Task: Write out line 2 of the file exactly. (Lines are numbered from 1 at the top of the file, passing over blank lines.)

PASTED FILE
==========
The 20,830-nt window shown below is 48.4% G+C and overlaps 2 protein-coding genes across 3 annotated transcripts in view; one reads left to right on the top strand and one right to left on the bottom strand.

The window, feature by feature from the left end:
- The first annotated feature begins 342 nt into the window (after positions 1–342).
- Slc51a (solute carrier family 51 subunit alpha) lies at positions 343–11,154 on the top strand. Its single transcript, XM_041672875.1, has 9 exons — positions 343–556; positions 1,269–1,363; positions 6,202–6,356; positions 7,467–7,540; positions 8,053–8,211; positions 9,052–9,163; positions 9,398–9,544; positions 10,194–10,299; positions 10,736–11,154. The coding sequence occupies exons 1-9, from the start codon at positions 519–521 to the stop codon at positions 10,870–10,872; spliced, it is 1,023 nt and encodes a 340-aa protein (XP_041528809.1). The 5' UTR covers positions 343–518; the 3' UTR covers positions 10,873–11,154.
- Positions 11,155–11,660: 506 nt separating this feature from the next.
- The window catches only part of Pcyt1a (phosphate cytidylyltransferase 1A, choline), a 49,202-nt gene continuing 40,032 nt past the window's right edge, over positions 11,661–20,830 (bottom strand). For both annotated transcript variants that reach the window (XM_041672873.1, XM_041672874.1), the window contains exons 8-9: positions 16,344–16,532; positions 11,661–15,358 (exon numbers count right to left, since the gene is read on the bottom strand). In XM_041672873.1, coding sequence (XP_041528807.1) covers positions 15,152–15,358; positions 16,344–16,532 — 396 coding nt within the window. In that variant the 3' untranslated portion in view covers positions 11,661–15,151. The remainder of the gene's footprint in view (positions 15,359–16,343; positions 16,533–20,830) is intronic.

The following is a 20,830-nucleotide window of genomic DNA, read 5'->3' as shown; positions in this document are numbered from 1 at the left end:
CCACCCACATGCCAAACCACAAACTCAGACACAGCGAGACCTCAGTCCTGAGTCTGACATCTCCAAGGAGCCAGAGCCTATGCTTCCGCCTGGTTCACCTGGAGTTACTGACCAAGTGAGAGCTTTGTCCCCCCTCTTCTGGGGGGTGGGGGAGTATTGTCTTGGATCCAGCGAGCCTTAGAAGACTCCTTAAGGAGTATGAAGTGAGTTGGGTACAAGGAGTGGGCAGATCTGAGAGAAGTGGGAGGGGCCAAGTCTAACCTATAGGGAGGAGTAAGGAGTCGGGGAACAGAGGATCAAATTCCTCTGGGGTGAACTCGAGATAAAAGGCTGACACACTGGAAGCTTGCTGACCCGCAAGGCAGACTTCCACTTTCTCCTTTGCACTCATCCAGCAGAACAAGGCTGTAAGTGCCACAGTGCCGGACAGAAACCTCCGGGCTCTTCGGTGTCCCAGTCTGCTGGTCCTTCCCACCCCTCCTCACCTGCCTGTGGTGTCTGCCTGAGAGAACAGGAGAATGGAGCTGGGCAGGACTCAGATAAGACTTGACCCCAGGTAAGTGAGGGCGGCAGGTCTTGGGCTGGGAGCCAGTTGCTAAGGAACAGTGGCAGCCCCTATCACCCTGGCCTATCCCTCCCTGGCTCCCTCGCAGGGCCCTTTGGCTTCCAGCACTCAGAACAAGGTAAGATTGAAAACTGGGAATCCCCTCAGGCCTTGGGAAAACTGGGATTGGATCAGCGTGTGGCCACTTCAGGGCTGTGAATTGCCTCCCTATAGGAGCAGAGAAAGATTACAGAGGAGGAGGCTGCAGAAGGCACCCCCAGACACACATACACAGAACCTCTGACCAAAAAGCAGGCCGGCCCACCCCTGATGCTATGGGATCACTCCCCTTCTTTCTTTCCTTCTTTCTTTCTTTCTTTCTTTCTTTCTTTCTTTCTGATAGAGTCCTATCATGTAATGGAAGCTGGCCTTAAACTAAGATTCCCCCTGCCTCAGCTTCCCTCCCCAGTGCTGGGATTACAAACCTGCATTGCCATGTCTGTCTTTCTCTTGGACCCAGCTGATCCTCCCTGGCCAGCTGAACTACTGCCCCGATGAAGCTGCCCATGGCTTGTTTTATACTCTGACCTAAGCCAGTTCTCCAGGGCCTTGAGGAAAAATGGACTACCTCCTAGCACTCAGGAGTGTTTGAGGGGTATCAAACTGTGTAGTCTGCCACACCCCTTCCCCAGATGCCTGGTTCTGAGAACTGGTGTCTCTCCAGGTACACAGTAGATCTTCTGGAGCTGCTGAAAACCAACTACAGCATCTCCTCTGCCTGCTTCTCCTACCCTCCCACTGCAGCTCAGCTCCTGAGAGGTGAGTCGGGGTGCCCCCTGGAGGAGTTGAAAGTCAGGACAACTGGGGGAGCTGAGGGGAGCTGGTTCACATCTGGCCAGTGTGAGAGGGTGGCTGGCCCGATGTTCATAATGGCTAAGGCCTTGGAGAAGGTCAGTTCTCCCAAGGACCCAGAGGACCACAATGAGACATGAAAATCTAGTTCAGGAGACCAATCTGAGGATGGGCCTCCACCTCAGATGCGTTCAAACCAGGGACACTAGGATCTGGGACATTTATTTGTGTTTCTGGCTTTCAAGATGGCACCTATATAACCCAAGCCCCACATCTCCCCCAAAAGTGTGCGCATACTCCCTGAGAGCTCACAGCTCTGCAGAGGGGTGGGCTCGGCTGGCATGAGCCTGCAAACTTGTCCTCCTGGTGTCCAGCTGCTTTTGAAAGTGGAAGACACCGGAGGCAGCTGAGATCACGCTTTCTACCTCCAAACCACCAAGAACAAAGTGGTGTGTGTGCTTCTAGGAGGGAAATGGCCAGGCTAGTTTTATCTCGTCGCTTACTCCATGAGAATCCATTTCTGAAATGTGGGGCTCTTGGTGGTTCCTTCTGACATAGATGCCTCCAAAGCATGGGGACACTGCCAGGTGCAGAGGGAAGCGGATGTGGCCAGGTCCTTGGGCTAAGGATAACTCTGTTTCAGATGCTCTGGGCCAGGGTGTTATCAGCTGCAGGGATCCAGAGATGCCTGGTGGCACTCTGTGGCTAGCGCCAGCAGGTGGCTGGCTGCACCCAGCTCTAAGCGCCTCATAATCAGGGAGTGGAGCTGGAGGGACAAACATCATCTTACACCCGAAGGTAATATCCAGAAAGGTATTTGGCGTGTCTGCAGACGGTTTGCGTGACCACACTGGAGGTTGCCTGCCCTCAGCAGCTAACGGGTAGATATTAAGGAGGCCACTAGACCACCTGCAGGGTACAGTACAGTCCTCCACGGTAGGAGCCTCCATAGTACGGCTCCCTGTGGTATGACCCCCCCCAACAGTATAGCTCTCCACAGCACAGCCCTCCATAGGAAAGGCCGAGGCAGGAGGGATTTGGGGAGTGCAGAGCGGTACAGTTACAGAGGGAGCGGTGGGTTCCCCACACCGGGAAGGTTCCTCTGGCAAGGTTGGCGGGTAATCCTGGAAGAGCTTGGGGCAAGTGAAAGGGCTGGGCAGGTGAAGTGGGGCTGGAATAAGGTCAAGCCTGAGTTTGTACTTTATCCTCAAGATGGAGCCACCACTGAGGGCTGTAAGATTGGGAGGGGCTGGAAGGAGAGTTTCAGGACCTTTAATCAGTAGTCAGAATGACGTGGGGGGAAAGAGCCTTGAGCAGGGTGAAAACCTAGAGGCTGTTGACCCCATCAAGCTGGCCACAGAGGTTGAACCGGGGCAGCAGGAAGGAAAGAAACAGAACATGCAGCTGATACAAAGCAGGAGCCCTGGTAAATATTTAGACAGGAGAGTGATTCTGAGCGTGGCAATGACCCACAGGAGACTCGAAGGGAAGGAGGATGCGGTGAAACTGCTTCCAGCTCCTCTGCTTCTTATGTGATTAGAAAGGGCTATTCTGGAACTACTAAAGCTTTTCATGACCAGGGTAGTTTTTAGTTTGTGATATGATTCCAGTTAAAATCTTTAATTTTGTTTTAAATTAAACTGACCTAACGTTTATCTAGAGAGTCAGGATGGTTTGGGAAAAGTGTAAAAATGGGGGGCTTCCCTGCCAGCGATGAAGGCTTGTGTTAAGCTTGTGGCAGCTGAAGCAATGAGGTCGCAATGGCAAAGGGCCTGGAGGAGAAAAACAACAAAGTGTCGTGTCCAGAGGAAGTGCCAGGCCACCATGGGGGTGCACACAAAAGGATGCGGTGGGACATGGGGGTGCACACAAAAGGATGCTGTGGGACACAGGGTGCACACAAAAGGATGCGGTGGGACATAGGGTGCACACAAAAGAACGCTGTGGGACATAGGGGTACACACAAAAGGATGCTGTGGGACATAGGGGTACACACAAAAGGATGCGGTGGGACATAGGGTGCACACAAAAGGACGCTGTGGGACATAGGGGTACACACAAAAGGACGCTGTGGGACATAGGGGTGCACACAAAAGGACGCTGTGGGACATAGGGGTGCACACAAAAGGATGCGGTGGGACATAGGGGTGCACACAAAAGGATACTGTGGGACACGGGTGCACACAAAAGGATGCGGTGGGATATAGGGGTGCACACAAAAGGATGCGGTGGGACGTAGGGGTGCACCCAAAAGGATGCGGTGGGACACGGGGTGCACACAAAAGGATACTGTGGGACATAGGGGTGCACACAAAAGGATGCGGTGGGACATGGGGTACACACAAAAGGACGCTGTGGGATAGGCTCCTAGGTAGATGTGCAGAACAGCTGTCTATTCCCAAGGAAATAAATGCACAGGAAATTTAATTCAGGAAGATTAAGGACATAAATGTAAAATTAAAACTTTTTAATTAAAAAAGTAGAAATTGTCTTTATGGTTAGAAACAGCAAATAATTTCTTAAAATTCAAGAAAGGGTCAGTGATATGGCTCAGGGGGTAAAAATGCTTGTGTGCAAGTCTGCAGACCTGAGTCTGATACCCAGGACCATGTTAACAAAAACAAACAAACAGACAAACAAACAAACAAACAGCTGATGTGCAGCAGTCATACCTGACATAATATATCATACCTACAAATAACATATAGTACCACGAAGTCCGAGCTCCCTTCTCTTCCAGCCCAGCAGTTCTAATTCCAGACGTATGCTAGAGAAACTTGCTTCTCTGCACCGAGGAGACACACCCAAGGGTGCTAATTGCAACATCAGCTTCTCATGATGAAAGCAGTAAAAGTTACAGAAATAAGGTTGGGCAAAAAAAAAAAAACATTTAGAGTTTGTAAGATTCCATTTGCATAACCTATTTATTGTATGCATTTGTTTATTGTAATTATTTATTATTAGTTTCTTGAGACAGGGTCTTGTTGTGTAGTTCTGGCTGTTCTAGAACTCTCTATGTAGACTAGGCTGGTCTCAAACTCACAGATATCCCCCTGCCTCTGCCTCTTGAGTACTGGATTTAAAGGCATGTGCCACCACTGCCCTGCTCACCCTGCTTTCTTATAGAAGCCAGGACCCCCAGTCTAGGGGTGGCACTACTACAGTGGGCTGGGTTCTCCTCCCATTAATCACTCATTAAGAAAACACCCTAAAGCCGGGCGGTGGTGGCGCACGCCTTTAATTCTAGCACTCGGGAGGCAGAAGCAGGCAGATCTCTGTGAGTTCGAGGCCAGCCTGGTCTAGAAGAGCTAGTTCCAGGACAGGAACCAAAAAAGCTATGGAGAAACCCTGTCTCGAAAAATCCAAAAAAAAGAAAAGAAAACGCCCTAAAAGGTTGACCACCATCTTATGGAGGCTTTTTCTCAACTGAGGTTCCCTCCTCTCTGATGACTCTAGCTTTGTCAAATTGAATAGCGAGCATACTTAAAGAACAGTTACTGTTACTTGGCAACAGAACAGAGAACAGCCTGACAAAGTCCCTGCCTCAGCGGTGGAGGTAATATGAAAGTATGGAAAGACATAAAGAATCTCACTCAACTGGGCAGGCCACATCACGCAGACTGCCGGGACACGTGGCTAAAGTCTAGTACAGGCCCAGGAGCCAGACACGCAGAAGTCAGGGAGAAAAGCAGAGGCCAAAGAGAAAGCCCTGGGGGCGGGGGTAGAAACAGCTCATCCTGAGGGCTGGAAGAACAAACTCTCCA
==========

The window, feature by feature from the left end: